St Davids Cathedral, with the ruins of the 12th century Bishops Palace to the left.


Superb painted interior panelling inside the tower of St Davids Cathedral, in the design of an equi-armed cross.



Revered as one of the major places of the Western World for over 1200 years, St Davids Cathedral is situated in a sheltered valley close to the south-west tip of the Pembrokeshire coast of west Wales. To the first-time pilgrim it is an awesome sight, standing as it does against a backdrop of open fields and countryside in such a rural setting.

The original monastery of Menevia which was founded by St David himself in the 6th century, has long disappeared. Viking raiders are known to have pillaged it several times during its history. The magnificent cathedral we see today was built c.1180AD, and has had various additions made to it over the centuries.

St David was born close to this site, probably at the place where St Non’s healing well now stands. St Non was St David’s mother, and they both travelled extensively, visiting Brittany and Ireland as well as many other more remote locations. He was know to be a very ascetic Celtic monk, and encouraged others on this path. One of his nicknames was ‘the water man’ – some say due to has sparse intake of food, but this name could equally have referred to his frequent missionary travels by boat to distant places. His untimely end came when he was killed by Viking raiders.The exact date of this unfortunate event is not known, but it ocurred around the end of the 6th century. It is of interest that his death was seen by some of the more austere Celtic Chrsitian community as being retribution for eating meat, as vegetarianism was one of the principles of the Celtic priesthood, and he as the first Bishop to break this rule.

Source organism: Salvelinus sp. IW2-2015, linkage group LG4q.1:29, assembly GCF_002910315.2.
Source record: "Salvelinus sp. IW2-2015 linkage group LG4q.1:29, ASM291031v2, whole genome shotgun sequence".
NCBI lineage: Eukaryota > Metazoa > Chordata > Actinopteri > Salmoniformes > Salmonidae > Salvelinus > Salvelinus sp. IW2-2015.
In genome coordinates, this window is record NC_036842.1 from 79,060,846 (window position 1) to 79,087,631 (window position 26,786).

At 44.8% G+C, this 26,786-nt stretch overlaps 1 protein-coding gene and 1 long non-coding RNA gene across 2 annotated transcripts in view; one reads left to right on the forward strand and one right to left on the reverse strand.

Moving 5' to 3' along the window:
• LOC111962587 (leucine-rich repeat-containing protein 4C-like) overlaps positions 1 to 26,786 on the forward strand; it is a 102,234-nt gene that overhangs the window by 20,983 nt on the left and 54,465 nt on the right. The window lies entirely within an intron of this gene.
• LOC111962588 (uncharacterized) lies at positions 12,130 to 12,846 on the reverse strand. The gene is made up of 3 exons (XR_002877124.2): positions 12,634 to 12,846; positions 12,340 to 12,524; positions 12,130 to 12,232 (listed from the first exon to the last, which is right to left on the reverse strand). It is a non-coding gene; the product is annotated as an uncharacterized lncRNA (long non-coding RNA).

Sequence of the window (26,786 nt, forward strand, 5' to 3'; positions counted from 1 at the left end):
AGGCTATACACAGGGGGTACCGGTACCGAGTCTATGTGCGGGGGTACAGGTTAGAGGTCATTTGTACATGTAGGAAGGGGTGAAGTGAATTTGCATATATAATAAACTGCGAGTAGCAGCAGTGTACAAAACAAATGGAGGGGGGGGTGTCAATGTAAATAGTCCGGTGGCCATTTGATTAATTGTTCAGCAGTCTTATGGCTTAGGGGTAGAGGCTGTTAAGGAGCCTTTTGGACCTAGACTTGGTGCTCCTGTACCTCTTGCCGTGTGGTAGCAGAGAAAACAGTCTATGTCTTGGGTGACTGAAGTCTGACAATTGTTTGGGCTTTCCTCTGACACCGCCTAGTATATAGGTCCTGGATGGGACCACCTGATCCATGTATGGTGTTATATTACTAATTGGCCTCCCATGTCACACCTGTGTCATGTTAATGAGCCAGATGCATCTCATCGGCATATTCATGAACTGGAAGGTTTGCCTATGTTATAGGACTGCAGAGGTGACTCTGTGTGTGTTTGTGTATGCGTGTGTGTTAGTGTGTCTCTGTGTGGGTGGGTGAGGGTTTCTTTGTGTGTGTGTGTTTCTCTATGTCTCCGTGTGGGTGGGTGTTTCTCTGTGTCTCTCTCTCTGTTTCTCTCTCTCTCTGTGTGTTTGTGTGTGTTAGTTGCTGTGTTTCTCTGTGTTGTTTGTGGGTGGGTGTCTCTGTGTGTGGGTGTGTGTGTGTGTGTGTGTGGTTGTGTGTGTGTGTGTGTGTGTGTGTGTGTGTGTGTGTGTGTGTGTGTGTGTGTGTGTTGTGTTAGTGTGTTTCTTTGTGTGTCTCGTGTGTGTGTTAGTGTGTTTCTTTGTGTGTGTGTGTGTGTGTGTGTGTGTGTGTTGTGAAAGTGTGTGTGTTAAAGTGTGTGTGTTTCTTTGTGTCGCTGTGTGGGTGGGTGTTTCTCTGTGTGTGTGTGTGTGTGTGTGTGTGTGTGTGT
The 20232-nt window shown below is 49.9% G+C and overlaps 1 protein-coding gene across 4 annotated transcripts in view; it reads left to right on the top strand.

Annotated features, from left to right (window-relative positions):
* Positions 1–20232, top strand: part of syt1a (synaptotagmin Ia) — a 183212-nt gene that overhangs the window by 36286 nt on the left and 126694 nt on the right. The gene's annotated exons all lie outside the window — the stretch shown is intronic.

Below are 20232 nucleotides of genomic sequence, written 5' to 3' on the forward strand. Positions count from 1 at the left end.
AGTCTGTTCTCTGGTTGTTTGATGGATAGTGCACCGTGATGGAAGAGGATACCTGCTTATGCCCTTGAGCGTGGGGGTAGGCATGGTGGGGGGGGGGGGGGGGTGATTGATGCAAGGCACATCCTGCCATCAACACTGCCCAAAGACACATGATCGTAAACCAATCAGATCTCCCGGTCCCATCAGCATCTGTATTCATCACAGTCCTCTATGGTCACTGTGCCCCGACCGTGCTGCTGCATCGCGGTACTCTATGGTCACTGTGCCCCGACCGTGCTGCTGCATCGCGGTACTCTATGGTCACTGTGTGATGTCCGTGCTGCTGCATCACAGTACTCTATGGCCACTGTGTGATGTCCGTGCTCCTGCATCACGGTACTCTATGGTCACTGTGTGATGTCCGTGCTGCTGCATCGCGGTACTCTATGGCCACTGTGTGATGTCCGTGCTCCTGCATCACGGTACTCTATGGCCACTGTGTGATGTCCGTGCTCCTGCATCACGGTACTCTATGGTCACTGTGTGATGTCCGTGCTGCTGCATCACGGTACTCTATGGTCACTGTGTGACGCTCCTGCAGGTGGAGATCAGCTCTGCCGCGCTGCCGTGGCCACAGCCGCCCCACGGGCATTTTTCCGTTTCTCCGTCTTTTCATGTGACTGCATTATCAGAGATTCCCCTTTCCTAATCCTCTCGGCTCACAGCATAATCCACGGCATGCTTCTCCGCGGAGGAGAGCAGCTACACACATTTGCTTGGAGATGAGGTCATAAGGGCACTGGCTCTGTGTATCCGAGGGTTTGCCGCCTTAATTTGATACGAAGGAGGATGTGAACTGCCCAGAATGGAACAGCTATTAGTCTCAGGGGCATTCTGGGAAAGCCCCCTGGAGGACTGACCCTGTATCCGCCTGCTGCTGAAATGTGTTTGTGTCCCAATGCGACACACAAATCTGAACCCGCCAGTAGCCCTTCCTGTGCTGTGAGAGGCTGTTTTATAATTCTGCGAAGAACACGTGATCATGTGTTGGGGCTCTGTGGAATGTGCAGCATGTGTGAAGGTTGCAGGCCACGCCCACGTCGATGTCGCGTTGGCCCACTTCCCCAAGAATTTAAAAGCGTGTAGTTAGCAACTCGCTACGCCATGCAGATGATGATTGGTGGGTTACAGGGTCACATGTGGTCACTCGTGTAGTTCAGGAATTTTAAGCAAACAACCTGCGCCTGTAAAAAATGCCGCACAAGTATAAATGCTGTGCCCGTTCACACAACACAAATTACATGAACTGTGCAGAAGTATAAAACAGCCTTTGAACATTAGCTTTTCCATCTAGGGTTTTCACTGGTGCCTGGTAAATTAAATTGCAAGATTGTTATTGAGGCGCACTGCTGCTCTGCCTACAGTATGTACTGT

The earliest reference to St David is in an 8th century book written at Tallaght in Ireland, which states that they ‘kept the feast day of David of Cille Muni’ (the cell or church of Menevia) on March 1st. Pope Calixtus 11 (1119-1124AD) canonised St David and declared that ‘two pilgrimages to Menevia were equal to one pilgrimage to Rome’, thus ensuring the saint’s popularity with medieval pilgrims. The shrine of St David remains in the cathedral today in the beautiful and peaceful Trinity Chapel, the focal point for the Celtic pilgrim.

Today a pilgrimage to St Davids is a truly exhilarating experience. The whole area has a very ancient feel to it, with the ruins of the 6th century chapel of St Non, its powerful incised Celtic slab cross within, and most unusually set within a prehistoric stone circle, just two miles away. The small coves and bays nearby were the landing-places of the early pilgrims from Ireland, as well as those from Brittany and even further afield.

Visiting the cathedral at a quiet time of day there is a very strong sense of past times, and it is easy to imagine the early and more basic structure of the original monastery of Menevia being here prior to the present building. The carved wooden suspended ceiling in the cathedral is the finest of its kind in existence, and the painted wooden vaulting beneath the tower is truly magnificent.

Almost everything about this uniquely-located Celtic cathedral is remarkable, and it is hardly surprising that some enthusiastic pilgrims have described it as ‘the eighth wonder of the world’.

The shrine of St David behind the great altar is a fine place to meditate and add one’s appreciation for the inspiration and beauty of this magnificent building, joining the thousands of others who have made their pilgrimages here over the centuries.

There are some fine ancient stone Celtic cross slabs set into the altar of the Trinity Chapel, and in a side chapel to the east is another fine 9th/10th century Celtic slab cross set into the wall. This stone goes by the name of ‘The stone of the sons of Bishop Abraham’. Close to this is another inset stone fragment of early Celtic knotwork – all powerful reminders of the early monastery of Menevia.

To conclude, St Davids cathedral must surely be one of the focal points of our Celtic heritage, and once visited, never forgotten.

- © David James